It's difficult to describe the death of an arts space. No matter what happens with rebuilding or insurance, there is a loss that can't be replaced. All the hopes and dreams poured into the space, all the work, all the laughter can now be sought only in memory and ashes.
When I last made the hour drive out there it was in 2005 to see Motown's Martha Reeves perform in a Motown Revue alongside singers from the community. My father tells a story of his childhood how his first trip to a "big city" was to Owosso and what was then the movie theater. Each year, the Owosso Players have put on more and bigger musicals and shows, making themselves a source of pride to their entire community. Now they are homeless.
The Owosso Community Players plan to open their musical next week on schedule. They don't know where and they don't know how, they just know that they're not going to let tragedy stop them from doing what art does best: bring people together.
Reuters reported Wednesday a study showing that investment in the newsroom will actually help newspapers make more money. This commonsensical conclusion came from researchers at the University of Missouri-Columbia, who spent a decade scouring financial data to find that newsroom quality affected the bottomline more than advertising and other departments.
The findings emerge during a growing trend in the industry to eliminate jobs in order to boost profits. According to job outplacement tracking firm Challenger, Gray & Christmas, the number of planned job cuts in the U.S. media sector surged 88 percent to 17,809 last year, Reuters reported.
"If you invest in the newsroom, do you make more money? The answer is yes," Esther Thorson, an advertising professor and associate dean for graduate studies at the University of Missouri's School of Journalism, said in a statement.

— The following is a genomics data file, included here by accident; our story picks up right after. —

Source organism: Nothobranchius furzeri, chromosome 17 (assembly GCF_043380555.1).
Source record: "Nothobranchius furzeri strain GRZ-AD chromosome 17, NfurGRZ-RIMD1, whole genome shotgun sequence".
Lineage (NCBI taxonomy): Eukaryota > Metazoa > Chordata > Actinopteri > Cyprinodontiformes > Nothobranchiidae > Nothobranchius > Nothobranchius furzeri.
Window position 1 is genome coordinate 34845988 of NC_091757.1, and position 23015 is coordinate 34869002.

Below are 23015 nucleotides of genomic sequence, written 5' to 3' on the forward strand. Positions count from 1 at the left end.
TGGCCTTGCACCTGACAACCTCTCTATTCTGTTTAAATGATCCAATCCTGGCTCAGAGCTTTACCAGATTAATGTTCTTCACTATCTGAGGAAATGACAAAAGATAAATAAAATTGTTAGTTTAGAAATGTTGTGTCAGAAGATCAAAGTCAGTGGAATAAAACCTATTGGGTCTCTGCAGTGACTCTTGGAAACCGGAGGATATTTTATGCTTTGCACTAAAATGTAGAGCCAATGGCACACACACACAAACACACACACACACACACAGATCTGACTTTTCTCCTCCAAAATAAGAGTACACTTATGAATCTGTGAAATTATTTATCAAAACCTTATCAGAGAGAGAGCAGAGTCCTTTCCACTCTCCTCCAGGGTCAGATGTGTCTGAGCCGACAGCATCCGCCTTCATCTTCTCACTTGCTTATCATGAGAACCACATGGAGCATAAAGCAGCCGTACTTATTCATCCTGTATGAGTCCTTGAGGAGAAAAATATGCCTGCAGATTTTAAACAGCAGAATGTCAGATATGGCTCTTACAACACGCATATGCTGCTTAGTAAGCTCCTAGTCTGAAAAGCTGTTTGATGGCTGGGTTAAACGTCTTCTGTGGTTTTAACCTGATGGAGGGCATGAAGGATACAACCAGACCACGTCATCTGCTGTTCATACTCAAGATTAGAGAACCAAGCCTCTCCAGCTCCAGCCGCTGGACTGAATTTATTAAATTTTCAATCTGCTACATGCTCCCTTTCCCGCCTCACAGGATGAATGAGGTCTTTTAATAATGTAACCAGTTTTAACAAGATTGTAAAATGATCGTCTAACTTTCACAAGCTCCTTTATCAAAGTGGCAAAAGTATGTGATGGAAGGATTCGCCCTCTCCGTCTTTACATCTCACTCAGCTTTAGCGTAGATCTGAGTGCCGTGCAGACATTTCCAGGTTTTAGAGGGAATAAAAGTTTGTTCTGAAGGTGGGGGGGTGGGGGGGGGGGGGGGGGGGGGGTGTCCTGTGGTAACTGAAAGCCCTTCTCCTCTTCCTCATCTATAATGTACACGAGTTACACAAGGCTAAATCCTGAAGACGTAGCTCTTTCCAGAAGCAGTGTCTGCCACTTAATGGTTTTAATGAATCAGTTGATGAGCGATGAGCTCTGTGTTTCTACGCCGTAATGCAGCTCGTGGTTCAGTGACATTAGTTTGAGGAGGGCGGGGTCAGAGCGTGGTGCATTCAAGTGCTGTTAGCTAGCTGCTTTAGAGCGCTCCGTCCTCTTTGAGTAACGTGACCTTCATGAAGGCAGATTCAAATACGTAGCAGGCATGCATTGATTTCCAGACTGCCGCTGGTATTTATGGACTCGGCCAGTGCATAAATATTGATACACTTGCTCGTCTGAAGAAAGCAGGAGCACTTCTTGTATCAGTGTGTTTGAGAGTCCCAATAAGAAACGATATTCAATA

While some may see the study as cause for celebrating, given the anxiety currently besieging publishers over declining circulation, stock prices and relevance to young readers, Philip Meyer, a professor at the University of North Carolina and author of the book "The Vanishing Newspaper," told Reuters he won't be holding his breath.
"I don't share the authors' confidence that the industry will appreciate the importance of their result and act on it," Meyer said. "Too many owners are more interested in harvesting than investing."
Two days later, Georgia Public Broadcasing reports that the Atlanta Journal-Constitution, the largest paper in Georgia whose national stature has grown as the Southeast has grown, announced it will cut back on its circulation. It will no longer distribute to Alabama, South Carolina and Florida. It will also scale back in-state circulation to 66 of Georgia's 145 counties. The newspaper had previously delivered to 145 counties.
More from Bridgette Redman in Lansing:
One-hander plays are becoming increasingly common. Partly this is because theater budgets are shrinking and the payroll strain is lightened when they have to pay only one actor rather than multiple ones.
I'm still undecided on what I think of the genre. When done well, they can be immensely entertaining to watch. While I didn't care for the script's conclusion (though perhaps it was meant to be more satirical than it came across), Michigan's Williamston Theatre's production of Fully Committed was highly entertaining (click here for a full review).
It was a show that did underline a characteristic of one-hander shows: They're often more about the skill and technique of the actor than they are about the story. They're fun to watch because of what the actor is pulling off. They rent a low-budget space on the plane of spectacle theater.